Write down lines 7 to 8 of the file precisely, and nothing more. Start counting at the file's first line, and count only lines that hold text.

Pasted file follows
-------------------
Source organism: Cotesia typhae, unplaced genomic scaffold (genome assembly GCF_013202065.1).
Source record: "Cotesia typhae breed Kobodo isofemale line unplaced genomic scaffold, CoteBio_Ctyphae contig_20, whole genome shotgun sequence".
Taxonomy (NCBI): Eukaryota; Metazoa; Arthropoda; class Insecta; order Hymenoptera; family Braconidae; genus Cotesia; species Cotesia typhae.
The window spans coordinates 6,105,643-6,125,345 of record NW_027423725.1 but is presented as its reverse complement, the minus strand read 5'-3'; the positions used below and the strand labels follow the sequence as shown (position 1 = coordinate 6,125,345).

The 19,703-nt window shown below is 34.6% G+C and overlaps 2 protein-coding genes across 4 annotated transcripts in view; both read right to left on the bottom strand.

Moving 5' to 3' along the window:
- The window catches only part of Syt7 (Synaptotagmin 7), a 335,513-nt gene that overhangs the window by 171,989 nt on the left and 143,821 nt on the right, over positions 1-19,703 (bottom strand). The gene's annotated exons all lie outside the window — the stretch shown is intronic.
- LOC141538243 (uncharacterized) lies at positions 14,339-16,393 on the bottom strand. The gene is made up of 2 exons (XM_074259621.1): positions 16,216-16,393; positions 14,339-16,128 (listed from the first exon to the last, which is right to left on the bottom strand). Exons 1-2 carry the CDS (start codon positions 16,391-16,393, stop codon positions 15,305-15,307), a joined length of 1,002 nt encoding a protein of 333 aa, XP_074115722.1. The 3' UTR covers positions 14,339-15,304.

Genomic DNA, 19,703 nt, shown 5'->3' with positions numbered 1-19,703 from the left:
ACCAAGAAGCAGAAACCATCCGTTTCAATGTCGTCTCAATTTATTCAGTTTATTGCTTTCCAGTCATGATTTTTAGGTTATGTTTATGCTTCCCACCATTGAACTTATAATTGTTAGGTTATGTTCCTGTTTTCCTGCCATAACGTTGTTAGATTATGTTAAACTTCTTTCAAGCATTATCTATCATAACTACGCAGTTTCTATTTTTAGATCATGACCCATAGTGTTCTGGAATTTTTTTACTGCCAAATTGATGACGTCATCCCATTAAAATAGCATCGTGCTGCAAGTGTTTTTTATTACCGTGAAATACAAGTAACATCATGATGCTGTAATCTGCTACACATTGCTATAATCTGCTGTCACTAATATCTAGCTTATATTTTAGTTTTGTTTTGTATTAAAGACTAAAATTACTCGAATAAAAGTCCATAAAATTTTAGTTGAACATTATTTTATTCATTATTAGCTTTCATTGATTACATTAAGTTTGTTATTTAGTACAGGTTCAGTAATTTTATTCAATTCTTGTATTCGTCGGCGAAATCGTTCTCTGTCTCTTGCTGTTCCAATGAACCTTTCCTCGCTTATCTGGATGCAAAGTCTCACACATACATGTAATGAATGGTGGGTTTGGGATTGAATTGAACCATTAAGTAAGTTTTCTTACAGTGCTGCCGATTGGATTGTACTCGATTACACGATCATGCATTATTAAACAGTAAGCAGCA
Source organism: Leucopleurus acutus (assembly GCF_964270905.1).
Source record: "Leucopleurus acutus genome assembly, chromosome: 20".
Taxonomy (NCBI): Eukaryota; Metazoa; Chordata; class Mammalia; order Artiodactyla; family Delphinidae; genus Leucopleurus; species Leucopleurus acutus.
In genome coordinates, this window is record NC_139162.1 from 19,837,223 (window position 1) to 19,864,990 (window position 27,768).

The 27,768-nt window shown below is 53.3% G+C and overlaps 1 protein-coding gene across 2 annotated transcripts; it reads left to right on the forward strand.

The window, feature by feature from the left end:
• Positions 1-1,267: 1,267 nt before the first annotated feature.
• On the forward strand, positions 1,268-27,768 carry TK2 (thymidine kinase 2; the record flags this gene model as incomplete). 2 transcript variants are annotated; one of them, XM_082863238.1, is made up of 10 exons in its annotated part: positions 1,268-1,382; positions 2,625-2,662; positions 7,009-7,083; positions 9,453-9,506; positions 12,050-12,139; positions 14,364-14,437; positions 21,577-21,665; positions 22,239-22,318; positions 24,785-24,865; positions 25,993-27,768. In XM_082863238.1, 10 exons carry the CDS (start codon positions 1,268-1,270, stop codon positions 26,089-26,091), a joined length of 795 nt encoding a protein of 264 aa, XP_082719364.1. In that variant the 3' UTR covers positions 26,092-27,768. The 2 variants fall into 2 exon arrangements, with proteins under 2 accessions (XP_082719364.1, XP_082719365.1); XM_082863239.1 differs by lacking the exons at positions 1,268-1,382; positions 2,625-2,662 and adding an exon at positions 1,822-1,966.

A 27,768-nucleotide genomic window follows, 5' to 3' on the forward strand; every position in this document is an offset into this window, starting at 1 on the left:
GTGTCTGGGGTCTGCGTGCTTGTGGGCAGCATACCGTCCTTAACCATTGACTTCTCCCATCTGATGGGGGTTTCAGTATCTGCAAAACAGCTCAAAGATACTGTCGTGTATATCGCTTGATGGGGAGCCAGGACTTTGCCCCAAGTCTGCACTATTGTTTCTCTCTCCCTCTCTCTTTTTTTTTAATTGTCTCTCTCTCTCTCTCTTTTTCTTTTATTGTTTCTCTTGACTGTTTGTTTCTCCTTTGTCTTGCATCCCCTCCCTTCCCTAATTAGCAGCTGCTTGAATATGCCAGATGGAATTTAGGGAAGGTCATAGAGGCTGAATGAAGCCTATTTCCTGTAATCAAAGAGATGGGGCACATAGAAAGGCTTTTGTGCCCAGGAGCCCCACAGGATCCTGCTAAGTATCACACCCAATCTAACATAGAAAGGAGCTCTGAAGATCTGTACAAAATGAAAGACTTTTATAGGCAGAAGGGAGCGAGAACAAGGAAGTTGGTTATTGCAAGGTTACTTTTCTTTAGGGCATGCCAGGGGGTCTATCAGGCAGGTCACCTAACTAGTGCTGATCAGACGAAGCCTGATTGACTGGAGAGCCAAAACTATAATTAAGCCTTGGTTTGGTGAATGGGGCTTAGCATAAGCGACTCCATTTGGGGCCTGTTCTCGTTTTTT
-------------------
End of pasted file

- The window catches only part of Syt7 (Synaptotagmin 7), a 335,513-nt gene that overhangs the window by 171,989 nt on the left and 143,821 nt on the right, over positions 1-19,703 (bottom strand). The gene's annotated exons all lie outside the window — the stretch shown is intronic.
- LOC141538243 (uncharacterized) lies at positions 14,339-16,393 on the bottom strand. The gene is made up of 2 exons (XM_074259621.1): positions 16,216-16,393; positions 14,339-16,128 (listed from the first exon to the last, which is right to left on the bottom strand). Exons 1-2 carry the CDS (start codon positions 16,391-16,393, stop codon positions 15,305-15,307), a joined length of 1,002 nt encoding a protein of 333 aa, XP_074115722.1. The 3' UTR covers positions 14,339-15,304.